The principles set out above can be applied to determine the tax consequences of crypto transactions involving the use of margin. Specifically, in the sections below, we will discuss the taxation of (1) gain on the sale of cryptocurrency purchased with margin, (2) losses on the sale of cryptocurrency purchased with margin, and (3) trading of cryptocurrency purchased on margin. for another cryptocurrency.

  1. Gain on sale of crypto-currencies purchased with margin

As mentioned above, for the purpose of calculating the gain on the sale of cryptocurrency, the adjusted basis is equal to the acquisition price of the currency (including certain acquisition costs). If a taxpayer borrows capital to acquire cryptocurrency, the amount of that borrowed capital is included in the taxpayer’s adjusted base in the currency (along with any capital the taxpayer has invested himself). As an example, suppose Tom wants to buy $10,000 worth of Cardano tokens. He borrows $5,000 from his brokerage and uses $5,000 of his own funds to make the Cardano investment. At the time of purchase, its adjusted basis in Cardano tokens is $10,000. Tom decides to sell the Cardano tokens a month later at the total price of $25,000. When Tom sells the coins, his brokerage will take $5,200 of the proceeds to pay off the margin loan and accrued interest of $200. Ultimately, Tom will recognize a $15,000 gain on the sale of the Cardano tokens, which will be taxed at short-term capital gains rates because he would have held the tokens for less than a year. Assuming this gain is his only investment income in the year, Tom will also be able to deduct the $200 interest he paid to the brokerage.

  1. Loss on sale of cryptocurrencies purchased with margin

Determining the loss on cryptocurrencies bought with margin is a bit trickier. Assume the same facts as above, except that the value of Tom’s Cardano investment decreases to $7,000, in which case he decides to sell his Cardano tokens. At the time of the sale, the brokerage takes $5,000 of the proceeds in repayment of the margin loan, leaving Tom with $2,000 of the remaining proceeds. In this case, Tom will recognize a short-term capital loss of $3,000. Suppose the value of Tom’s investment in Cardano drops to $5,000, triggering a margin call from his brokerage. If Tom makes the deposits required to bring his account value to the minimum equity level, there will be no taxable trade and Tom will have an unrealized loss of $5,000. However, if Tom is unable or unwilling to make the required deposits and the brokerage sells the Cardano investment to cover the margin loan, then Tom would recognize a short-term capital loss of $5,000. In this scenario, Tom would effectively lose his entire $5,000 investment in Cardano tokens.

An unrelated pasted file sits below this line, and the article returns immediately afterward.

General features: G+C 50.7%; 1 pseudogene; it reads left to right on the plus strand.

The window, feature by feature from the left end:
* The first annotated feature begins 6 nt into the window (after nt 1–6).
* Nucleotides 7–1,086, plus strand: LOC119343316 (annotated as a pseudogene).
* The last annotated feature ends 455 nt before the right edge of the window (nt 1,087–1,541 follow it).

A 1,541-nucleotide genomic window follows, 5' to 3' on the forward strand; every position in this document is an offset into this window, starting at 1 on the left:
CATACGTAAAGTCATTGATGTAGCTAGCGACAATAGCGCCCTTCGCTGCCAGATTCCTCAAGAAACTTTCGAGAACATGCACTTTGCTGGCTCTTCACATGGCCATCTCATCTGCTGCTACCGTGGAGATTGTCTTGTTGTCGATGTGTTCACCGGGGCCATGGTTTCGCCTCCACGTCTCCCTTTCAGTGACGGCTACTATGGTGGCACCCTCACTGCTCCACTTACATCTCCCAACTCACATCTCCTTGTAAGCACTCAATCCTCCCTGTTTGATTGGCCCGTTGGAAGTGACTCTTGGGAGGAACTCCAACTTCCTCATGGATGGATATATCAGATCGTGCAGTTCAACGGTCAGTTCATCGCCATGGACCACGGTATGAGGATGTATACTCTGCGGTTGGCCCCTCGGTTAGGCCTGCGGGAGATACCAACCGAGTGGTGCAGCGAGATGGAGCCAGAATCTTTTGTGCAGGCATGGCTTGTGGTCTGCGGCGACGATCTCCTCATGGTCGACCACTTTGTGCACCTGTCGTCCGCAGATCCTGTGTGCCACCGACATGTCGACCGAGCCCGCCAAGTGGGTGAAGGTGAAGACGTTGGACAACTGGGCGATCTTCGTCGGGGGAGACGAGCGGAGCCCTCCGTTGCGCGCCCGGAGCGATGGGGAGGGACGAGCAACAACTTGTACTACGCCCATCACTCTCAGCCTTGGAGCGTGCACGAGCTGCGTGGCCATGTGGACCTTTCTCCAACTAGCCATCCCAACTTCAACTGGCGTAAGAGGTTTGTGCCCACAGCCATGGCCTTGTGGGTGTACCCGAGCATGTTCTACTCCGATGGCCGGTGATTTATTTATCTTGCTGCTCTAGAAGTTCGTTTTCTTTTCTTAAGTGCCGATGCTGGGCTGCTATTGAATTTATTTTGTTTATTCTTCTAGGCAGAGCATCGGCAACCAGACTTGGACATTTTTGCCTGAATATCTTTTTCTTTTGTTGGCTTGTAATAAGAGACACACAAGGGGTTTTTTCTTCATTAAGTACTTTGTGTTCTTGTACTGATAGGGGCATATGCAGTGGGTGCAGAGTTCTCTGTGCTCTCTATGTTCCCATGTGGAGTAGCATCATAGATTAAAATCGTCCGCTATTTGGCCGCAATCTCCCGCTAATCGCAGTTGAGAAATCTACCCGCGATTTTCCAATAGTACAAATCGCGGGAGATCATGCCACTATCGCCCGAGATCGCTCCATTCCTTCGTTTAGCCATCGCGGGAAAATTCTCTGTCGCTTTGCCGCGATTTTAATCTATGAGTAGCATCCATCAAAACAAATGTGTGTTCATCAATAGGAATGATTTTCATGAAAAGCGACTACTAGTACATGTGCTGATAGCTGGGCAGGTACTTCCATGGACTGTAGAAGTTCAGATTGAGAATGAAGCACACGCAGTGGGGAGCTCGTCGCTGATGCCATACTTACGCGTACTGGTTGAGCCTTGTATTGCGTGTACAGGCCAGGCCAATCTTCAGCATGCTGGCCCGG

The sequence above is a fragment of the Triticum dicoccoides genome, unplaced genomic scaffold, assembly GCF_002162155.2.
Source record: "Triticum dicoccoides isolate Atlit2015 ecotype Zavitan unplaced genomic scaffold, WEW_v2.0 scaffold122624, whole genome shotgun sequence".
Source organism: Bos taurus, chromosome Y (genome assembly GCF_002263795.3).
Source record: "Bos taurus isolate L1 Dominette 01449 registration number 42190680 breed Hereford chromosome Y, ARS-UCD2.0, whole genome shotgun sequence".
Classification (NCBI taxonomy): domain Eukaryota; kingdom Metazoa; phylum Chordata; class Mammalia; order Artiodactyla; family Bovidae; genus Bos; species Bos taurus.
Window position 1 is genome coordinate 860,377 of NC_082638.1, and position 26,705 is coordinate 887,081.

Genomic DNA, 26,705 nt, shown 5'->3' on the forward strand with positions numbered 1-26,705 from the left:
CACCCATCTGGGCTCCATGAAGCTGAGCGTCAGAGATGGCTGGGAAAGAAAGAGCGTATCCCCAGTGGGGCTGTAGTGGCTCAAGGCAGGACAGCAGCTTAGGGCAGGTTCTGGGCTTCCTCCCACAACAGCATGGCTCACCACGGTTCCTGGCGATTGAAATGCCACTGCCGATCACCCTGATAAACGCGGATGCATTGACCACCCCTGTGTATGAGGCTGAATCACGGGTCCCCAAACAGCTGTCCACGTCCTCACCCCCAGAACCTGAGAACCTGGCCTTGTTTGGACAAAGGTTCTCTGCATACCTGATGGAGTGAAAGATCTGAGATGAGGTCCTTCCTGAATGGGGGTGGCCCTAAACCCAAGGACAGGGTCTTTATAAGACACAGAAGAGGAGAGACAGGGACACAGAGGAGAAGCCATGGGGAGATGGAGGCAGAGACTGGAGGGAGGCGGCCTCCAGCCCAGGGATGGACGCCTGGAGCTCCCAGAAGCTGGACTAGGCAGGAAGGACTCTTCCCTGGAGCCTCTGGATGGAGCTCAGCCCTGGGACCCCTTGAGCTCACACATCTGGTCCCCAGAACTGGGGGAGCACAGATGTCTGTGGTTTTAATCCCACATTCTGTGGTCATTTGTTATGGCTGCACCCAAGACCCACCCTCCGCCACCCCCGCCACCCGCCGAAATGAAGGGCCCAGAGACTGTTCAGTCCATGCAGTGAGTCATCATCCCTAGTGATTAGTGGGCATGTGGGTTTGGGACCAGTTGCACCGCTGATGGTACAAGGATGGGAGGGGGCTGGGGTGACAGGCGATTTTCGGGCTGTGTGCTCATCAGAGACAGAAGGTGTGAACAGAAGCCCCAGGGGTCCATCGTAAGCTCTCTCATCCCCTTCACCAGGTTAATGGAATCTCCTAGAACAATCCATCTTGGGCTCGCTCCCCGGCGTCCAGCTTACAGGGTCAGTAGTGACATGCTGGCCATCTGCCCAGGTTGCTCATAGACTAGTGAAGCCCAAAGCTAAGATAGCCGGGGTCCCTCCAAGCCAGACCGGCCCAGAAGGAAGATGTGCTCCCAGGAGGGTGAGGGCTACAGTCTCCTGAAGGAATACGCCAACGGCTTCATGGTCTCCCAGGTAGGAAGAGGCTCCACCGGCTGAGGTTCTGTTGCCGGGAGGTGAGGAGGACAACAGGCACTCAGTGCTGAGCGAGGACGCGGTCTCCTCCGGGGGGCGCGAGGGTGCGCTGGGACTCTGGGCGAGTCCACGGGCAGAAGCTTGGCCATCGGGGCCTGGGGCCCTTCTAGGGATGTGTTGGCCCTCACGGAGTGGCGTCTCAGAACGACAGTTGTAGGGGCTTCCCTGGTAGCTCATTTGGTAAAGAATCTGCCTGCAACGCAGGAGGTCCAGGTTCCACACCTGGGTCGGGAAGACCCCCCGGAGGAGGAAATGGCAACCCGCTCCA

1. Exchange cryptocurrency purchased on margin for another cryptocurrency

Trading cryptocurrency purchased with margin would likely result in tax consequences similar to those described above. Indeed, such an exchange triggers a taxable transaction under Notice 2014-21. So, suppose again that Tom uses $5,000 of his own funds and $5,000 of borrowed capital from his brokerage to acquire $10,000 worth of Cardano tokens. If Tom swaps the Cardano tokens for Ether coins when the value of his investment climbs to $25,000, the brokerage will likely apply $5,200 of the Cardano investment to pay off the margin loan and accrued interest. Tom would recognize a gain of $15,000 and his base in Ether tokens would be $20,000 (traded value of $25,000 minus $5,000 used to pay off the margin loan). Conversely, if the value of Tom’s investment in Cardano drops to $7,000 at the time of the trade, the brokerage will similarly use $5,000 of Tom’s investment to repay the margin loan. Tom will recognize a loss of $3,000 and his base in the Ether investment will be $2,000.

Takeaway meals

Margin trading has played a significant role in driving crypto prices higher this year. Since the use of margin can significantly affect the gain (or loss) on the sale of cryptocurrencies, traders should generally be aware of the tax implications of trading crypto margin, especially in light of from increased scrutiny from the IRS and Congress.

[1] IRC § 1001.

[2] See IRC §§ 1011, 1012.

[3] See IRC §§ 1221, 1222.

[4] See IRC §§ 1(h), 1221, 1222.

[5] IRC § 163(d)(1).

[6] See IRC § 163(d)(3)(A); Miner c. Comm’r, Transport Canada Note 2003-39.

[7] IRC § 163(d)(2).